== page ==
5. Use humor with caution.It's standard speechwriting practice to suggest using a humorous anecdote or joke as an ice-breaker, but it pays to make sure the story or joke is appropriate and actually funny.Almost every speaker feels better after getting a laugh or two from the audience, but you must not overuse humor if the majority of your speech is serious.It's always good to have several different anecdotes prepared in case one proves to be completely inappropriate.Good speakers also have the ability to improvise a joke based on the specific circumstances surrounding a speech.Instead of preparing a joke or anecdote you're unsure about, you may want to pay attention to events and speakers who may have gone on before you.A quick humorous remark which is perfect for the audience and occasion may succeed better than a scripted moment.

If you do open with a joke, allow the audience some time to recuperate from laughter before continuing with your speech.If you have another opportunity to be genuinely humorous take it, but never lose track of the overall tone and purpose of your speech.

6. A little nervousness is okay.Most audiences are very forgiving, because they also share your fears and concerns about speaking in public.A few stammers or awkward transitions should not doom your speech.If it's appropriate and the occasion is informal, you may even acknowledge your fears and casually apologize to the audience if your nervousness interrupts the speech.Audiences in general will forgive signs of nervousness if the rest of the speech is delivered clearly and slowly.Only if you become completely incoherent will you experience any serious problems with an average audience.

To combat stage fright and nervous energy, try some light callisthenic exercises before your speech.Jog in place or shake your arms and legs vigorously.Take a walk around the block and return in plenty of time for your speech.What you don't want to do is become exhausted or over stimulated by caffeine.One alcoholic beverage may appear to take the edge off, but two or three just before a speech could prove to be disastrous.You want to channel some of your excess energy and nervousness into your speaking so you will appear energized and dynamic at the podium.

7. Always test out your audio-visual aids.Your first public speech is not the best time to discover a burned-out bulb in an overhead projector or an erased videotape in the VCR.If your speech is coordinated with a PowerPoint slide presentation or an actual slide projector, make sure your images are in the right order and are properly aligned.Test any remote control units to make sure they're sending out the appropriate signals and their recipients are responding properly.Look for any potential blindspots from the perspective of the audience. Can you still read your notes if the room lighting is reduced or eliminated?Would you know how to correct a problem with an audio-visual aid yourself, or will you need an assistant?The sooner you can eliminate technical glitches, the happier you'll be when delivering the actual speech.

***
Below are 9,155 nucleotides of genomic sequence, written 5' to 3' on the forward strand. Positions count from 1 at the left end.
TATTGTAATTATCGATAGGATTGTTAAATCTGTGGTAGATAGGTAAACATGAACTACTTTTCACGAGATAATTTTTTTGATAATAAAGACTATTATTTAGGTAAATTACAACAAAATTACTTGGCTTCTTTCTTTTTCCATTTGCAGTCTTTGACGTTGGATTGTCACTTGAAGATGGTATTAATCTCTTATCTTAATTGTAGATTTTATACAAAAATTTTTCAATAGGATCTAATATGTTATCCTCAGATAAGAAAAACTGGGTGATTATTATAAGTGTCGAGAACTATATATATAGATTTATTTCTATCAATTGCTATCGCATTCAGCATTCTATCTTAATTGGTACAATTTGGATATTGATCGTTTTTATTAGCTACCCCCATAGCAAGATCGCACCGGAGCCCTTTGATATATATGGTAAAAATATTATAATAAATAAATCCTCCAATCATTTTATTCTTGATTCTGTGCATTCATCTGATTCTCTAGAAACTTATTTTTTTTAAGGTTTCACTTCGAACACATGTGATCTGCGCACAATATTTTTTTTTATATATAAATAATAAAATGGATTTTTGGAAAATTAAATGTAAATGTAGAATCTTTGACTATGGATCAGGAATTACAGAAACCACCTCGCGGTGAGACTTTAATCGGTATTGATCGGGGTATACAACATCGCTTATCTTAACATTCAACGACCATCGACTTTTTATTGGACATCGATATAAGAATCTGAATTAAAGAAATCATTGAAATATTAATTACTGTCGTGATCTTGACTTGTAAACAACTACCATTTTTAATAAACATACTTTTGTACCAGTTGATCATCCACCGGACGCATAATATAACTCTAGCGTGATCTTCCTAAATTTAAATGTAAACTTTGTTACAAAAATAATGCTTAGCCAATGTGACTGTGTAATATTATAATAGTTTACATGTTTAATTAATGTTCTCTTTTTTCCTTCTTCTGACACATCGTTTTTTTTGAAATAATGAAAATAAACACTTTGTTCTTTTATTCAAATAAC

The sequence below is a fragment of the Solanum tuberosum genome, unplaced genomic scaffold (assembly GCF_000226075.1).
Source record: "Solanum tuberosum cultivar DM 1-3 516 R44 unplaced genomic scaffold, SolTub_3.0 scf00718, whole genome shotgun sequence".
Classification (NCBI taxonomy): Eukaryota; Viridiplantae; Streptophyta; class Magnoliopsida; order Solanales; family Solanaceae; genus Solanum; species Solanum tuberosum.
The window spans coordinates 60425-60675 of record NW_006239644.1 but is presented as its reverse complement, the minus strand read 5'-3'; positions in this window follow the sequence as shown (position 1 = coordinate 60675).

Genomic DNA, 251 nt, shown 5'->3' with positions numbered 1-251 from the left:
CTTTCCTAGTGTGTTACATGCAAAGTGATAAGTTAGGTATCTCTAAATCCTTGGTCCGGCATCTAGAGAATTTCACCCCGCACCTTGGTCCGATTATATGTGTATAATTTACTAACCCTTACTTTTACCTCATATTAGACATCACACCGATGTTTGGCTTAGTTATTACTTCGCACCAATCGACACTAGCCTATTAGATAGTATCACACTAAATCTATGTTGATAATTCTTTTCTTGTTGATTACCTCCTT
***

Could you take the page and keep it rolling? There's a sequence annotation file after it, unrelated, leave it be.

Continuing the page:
8. Always try to leave on a high note.If you keep your energy level up right to the very end of your speech, you should get a very strong reception.Arrange your speech in such a way that it builds naturally to the most inspiring or most important point last.If time permits, repeat your key points briefly.If you're going to rehearse any part of your speech intensely, it should be the opening or closing lines.Things may go wrong in the middle of a speech, but a good closing line can still save you.All speeches have natural highs and lows, so expect your energy level to change several times throughout the speech.If you feel the audience's interest begin to peak towards the end of your prepared speech, be prepared to jump straight to a solid closing line.While they are applauding, thank them for their time and leave the podium area in a confident manner.

9. Find a trusted Monday morning quarterback.If you know someone from the audience who can be a constructive critic, ask him or her for an honest evaluation of your performance.Pay attention to both the positives and the negatives.Use this information to improve weaker aspects of your speaking technique.The more you speak, the better you'll become.A first public speech is really a shakedown run for all the speeches that will follow.If it goes extremely well, remember that feeling and use that confidence to your advantage.If you had some technical difficulties, at least you'll know what to do if it happens again during a speech.If you had a rough time getting over your anxieties and nervousness, consider spending more time rehearsing in front of people.The most important element of many speeches is not the speaker, but the material he or she delivers.By spending more time polishing and revising the speech itself, you may be able to find a better way to deliver it later on.